For the next several hours he worked his creation with paternal tenderness, manipulating fire to get all the delicate bits of meat cooked and smoked just right for me and my dining companion—Loh Lik Peng, the co-owner and one of Singapore’s most prominent restaurateurs. Lee had told me that Loh possessed a tremendous appetite, something Loh immediately confirmed: “I ordered half a baby goat last time I was here,” he said. This time we started with smaller cuts of meat and seafood—quail with salsa verde and aioli; marron, a freshwater Australian crayfish, sprinkled with capers and parsley; lamb loin with carrots.

Then came the fish head. Enormous, spade-shaped, and thatched with swaths of lemongrass and a mortar of miso, the dish was the embodiment of the country’s eclectic taste in food. Cooked by a progressive Aussie, it combined Chinese, Malaysian, and South Indian culinary techniques that were in play here long before Singapore became a sovereign nation half a century ago. We ate with our hands. Eventually, Loh brought part of the skeleton to his lips, corn-on-the-cob-style. “I’m eating the brain and the eye,” he said with a grin. “Who says Singapore is so clean?” Pynt laughed, plating a series of smoked ice creams and pastries. “It’s all pleasure here,” he said as Bob Dylan crooned over the restaurant speakers: your next meallllll.

A few hours later, Hariyono texted to tell me it was dinnertime. We met at Izy, a bustling izakaya in Chinatown that his company has a minority stake in. An IT professional turned wine savant, he was wearing hip, frameless glasses and a woven porkpie hat. Understanding I had come from a big lunch, he recommended a bottle of champagne as a digestive aid. “Champagne really works well with everything,” he said, “including a full stomach.” The bartender filled our glasses with a 2008 Chartogne-Taillet and set them on colorful coasters printed with a kaleidoscopic blossom of samurais, luchadores, cigarettes, soda bottles, and tattooed arms holding swords. A mural in the same maximalist, pop-iconographic style was on the back wall. The dishes, from a menu that executive chef Kazumasa Yazawa devised in consultation with Japanese star Yoshihiro Narisawa, were more restrained. “This is Narisawa’s influence right here,” Hariyono said as he plucked a lobster claw from beneath a small mound of wasabi sprouts, okra, and kai-lan flower, one of our 12 courses. “You can taste the green, still alive. But what’s more amazing is that Yazawa used local vegetables, which is unheard of here.”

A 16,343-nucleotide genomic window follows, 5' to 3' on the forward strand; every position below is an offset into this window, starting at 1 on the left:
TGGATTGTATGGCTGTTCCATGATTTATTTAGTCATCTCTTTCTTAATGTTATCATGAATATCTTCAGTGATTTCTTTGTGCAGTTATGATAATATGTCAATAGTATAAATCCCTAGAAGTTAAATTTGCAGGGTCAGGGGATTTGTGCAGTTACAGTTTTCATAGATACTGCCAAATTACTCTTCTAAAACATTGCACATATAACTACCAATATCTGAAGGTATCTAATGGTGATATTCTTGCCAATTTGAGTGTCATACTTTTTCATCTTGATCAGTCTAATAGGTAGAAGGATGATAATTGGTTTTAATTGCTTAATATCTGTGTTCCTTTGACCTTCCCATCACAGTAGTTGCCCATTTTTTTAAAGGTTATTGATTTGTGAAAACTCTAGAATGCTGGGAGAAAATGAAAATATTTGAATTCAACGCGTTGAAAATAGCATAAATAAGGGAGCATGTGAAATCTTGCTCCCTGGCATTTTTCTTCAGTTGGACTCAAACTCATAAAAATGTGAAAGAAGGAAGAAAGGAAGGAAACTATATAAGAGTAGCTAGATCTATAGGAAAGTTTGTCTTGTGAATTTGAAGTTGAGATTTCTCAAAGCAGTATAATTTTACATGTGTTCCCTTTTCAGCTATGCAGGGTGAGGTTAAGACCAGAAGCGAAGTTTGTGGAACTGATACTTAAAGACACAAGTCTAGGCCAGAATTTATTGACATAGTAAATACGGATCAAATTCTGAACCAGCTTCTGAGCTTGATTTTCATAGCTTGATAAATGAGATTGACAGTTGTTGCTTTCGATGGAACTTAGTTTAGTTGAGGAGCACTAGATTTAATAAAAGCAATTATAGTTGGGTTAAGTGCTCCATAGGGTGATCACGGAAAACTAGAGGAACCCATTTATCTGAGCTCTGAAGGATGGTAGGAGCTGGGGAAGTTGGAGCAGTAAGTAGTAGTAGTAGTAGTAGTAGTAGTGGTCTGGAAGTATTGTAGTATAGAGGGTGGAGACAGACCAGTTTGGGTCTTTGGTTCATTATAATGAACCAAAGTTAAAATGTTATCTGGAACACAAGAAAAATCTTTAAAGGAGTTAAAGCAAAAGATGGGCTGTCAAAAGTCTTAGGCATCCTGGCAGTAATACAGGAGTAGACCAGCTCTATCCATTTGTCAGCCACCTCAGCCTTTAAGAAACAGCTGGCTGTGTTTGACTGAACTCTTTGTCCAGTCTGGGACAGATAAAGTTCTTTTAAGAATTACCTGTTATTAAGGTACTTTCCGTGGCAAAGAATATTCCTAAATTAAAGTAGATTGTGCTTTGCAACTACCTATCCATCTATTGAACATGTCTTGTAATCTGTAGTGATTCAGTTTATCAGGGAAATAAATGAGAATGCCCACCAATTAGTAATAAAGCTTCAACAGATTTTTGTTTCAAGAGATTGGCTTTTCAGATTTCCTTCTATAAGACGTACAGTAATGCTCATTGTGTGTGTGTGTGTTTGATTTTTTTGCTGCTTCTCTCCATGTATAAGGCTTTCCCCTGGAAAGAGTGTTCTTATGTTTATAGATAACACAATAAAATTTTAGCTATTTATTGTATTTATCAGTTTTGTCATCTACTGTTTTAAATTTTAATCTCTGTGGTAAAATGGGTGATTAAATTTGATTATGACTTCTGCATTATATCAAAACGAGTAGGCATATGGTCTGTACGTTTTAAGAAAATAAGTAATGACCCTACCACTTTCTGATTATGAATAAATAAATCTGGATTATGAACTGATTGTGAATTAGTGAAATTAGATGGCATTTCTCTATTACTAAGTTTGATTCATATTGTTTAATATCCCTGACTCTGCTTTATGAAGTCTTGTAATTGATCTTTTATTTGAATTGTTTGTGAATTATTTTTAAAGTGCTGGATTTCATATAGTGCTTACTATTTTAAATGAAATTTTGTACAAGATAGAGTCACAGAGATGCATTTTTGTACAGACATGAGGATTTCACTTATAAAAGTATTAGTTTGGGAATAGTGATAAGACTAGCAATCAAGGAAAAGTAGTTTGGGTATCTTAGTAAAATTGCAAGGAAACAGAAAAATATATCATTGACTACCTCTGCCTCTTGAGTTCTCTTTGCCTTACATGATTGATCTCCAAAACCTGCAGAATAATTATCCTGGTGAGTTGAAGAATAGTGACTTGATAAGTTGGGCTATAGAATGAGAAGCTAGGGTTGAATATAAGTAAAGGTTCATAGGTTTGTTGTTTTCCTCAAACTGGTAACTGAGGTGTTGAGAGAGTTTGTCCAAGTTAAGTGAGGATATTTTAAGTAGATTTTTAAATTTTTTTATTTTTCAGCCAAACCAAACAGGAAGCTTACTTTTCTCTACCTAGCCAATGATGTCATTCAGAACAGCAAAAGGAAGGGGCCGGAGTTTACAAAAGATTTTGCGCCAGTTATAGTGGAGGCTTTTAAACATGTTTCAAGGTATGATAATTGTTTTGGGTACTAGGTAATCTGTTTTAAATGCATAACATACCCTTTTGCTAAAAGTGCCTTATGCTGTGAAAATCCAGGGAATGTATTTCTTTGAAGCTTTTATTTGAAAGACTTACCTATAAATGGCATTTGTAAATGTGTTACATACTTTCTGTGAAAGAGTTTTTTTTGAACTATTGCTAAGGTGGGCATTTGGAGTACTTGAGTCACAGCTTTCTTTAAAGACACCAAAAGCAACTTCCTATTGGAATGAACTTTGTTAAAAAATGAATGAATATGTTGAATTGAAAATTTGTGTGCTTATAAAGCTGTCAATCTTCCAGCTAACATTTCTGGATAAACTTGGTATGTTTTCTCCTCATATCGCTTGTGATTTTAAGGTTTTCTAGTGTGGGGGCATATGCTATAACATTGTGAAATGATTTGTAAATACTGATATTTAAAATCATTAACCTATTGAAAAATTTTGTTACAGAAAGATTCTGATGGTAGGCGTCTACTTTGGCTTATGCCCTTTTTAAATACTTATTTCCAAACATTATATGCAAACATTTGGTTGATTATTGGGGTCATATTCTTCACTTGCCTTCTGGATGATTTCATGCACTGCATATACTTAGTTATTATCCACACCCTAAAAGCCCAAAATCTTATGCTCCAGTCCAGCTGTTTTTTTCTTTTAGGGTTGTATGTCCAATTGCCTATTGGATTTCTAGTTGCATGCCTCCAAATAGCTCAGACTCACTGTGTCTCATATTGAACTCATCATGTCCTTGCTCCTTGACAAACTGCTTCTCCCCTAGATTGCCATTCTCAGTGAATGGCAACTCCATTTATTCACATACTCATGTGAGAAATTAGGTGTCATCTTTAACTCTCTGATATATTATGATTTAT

Farm-to-table eating isn’t yet a driving force in Singapore the way it is in the West, but its slow emergence shows a desire to stretch the boundaries of menu-making and cooking. It also underscores Singapore’s growing pride in both its homegrown products and its local kitchen talent. At the just-opened Sorrel, for example, instead of importing a foreign chef, as is the common practice, Loh Lik Peng turned over the reins to a pair of talented young Singaporeans: Johnston Teo, 24, and Alex Phan, 27.

For the first time, Singaporean style sensibilities are being exported, too: Loh has opened hotels and restaurants in London, Shanghai, and Hong Kong; this month he opens his latest property, the Old Clare Hotel, in Sydney. Lee has commissions throughout Asia, Europe, the Middle East, and North America. All of this industry was sensationalized by Kevin Kwan in his international best seller, Crazy Rich Asians, which is being turned into a movie by a producer of The Hunger Games.

“People follow passion here and the rest of the world is responding,” Hariyono said before suggesting an excessive (but not unexpected) nightcap. We walked around the corner to Luke’s Oyster Bar & Chop House, an elegant, low-lit, New England–style place whose chef Travis Masiero hails from Boston. Singapore may be finding its own voice, but it’s also still a place where tried-and-true dining concepts from around the world are executed to perfection. “When people like food this much,” Masiero told me, “it makes cooking classics from anywhere a lot of fun.”

Teng Wen Wee’s new restaurant, the Black Swan, is another irresistible foreign import. It serves timeless bistro fare, from beef tartare to oysters, in a beautifully renovated three-story Deco building, ormerly a bank, tucked among the skyscrapers of the Central Business District. “Burnt Ends is also like that,” Masiero said. “It’s an Australian concept made better here. And Shinji by Kanesaka. Every time I go in there, I think, Man, this is the best omakase in the world.” He set a tin of caviar and a couple of mother-of-pearl spoons on the bar. “Just go for it,” he said, looking in my direction. "Finish it."